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The Schmooze

It’s Official, Prairie Dresses Are In: Batsheva Hay Presents At New York Fashion Week

It was a dreary Wednesday afternoon when the sky, seemingly tired of simply teasing bad weather, opened up to a Biblical-level deluge. But inside the Square diner, attendees at the Batsheva Spring Summer 2019 Presentation (designed by Jewish vintage connoisseur Batsheva Hay) stayed dry and warm as they were transported to an idyllic 1950s-era scene. Beehive wigs topped the coifs of models wearing Batsheva’s signature brand of hyper-modern versions of Laura Ashley dresses, as they posed on the diner’s plush leather couches; others in hairnets or rollers, busied themselves at the counter, passing out milkshakes and fries.(Batsheva’s pal Audrey Gelman, co-founder of The Wing, wore a lamé ruffled frock perched on top of a cozy booth, smiling as she passed around fries).

Despite the high fashion occasion, the vibe was casual and relaxed. Guests were encouraged to sit and enjoy the incessant cavalcade of milkshakes, fries, and drinks as they watched models do the same.

Hay recently became a CFDA Vogue Fashion Fund Finalist, an honor that she seemed pretty giddy about. “It’s a big education,” said Hay, clad in a black Batsheva dress edged in white ruffles, her eyes sporting a sparkly black liner shaped in a dramatic cat-eye. “It’s a lot of exposure. It’s honestly been super helpful and a huge boost, a big confidence boost.”

Image by Alexey Yurenev

That boost of confidence reflected itself in the collection’s strength, both in its wearability and cohesiveness of theme.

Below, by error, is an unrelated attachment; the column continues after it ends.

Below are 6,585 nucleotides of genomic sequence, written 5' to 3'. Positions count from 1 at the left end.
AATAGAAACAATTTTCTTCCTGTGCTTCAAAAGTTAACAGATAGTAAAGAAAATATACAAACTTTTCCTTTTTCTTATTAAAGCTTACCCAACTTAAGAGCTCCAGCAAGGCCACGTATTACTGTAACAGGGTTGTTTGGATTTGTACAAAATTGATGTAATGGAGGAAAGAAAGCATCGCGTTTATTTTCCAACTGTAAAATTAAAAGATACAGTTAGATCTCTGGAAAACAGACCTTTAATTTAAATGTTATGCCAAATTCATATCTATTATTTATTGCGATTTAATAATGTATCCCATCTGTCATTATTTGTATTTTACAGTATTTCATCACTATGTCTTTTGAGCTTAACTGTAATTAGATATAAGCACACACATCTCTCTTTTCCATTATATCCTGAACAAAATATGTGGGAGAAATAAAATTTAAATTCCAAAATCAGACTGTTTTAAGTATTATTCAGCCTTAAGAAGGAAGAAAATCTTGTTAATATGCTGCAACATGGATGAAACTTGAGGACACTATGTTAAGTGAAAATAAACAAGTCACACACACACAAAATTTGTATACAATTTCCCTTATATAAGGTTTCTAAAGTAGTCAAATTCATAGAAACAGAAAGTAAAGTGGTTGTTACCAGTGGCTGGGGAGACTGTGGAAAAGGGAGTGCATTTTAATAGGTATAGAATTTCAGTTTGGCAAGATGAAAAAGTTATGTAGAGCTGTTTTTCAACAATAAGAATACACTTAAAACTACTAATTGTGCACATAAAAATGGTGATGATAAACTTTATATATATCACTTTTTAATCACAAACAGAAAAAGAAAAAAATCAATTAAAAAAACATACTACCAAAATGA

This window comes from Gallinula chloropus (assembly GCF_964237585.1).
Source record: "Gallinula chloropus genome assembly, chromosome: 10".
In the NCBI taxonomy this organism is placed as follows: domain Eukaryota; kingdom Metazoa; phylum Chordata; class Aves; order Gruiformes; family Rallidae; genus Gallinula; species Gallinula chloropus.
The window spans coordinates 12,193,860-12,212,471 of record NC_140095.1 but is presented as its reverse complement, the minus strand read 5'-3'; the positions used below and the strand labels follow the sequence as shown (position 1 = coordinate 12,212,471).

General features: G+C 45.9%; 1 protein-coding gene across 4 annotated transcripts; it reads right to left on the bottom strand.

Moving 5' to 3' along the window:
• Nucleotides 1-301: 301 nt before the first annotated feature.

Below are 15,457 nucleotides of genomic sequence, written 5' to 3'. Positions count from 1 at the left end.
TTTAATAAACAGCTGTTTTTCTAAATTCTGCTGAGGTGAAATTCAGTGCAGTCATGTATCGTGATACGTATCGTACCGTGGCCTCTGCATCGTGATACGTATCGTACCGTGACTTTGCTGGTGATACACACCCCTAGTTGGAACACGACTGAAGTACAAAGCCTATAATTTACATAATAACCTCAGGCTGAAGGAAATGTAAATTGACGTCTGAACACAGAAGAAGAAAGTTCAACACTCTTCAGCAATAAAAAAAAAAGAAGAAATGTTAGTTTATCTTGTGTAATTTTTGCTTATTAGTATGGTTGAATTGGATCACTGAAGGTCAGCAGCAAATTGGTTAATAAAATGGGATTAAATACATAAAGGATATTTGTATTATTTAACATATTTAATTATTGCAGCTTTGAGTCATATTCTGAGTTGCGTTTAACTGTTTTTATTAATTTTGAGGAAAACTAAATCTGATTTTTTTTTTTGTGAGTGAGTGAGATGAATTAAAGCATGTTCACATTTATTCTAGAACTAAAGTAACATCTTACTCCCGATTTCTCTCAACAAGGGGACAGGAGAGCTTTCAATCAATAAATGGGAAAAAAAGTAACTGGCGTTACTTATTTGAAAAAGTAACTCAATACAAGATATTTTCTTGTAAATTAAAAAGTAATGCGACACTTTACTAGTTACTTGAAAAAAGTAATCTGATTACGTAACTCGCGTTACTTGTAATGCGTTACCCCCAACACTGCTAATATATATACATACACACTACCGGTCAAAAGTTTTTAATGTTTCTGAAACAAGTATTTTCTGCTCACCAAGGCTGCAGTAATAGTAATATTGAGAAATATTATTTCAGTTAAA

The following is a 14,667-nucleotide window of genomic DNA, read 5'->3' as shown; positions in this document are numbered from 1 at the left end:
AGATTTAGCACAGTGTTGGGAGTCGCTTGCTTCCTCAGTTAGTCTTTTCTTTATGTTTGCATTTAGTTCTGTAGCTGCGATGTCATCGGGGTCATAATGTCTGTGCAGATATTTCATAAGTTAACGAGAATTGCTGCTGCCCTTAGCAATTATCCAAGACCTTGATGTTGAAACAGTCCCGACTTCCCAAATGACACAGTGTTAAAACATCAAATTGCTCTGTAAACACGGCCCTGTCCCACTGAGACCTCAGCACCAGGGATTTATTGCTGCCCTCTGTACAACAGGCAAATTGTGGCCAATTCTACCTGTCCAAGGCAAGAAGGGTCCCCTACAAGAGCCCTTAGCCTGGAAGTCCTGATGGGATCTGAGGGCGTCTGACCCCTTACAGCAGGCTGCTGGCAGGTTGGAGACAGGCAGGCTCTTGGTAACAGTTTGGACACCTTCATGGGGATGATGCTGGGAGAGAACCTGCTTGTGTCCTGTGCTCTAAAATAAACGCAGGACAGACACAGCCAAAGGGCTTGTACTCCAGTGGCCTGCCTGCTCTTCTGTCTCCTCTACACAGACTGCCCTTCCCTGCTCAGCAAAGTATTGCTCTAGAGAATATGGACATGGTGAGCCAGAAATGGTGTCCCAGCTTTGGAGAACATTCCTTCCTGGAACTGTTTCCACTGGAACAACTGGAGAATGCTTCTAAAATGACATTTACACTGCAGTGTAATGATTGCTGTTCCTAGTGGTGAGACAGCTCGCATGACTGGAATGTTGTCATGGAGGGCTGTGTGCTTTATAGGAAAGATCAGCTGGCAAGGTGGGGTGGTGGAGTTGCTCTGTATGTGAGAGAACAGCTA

The ditsy floral prints and shtetl ruffles that made Batsheva a cult name were there, but Hay cultivated it to the extreme, using “nontraditional” (at least, nontraditional for a prairie dress) prints and fabric to explore how far the aesthetic could be pushed. “I was trying to play on both sides of the tension,” explained Hay. “Do things more extreme, like super intense metallics. And at the same time also tap into things that are more simple, like pure whites.”

Image by Alexey Yurenev

This exploration into the seemingly contradictory nature of granny dresses imbuing youth and vigor into the wearer is a very Batsheva thing to do. Where this tension shone, quite literally, were the candy-colored lamé dresses — the dresses glowing like incandescent bulbs under the moody diner lighting.

As the models munched happily on fries, laughing over milkshakes while wearing their feminine Batsheva frocks, it became abundantly clear: This brand is no longer just one to watch, it is here to stay.

Michelle Honig is the style writer at the Forward. Contact her at [email protected]. Find her on Instagram and Twitter.


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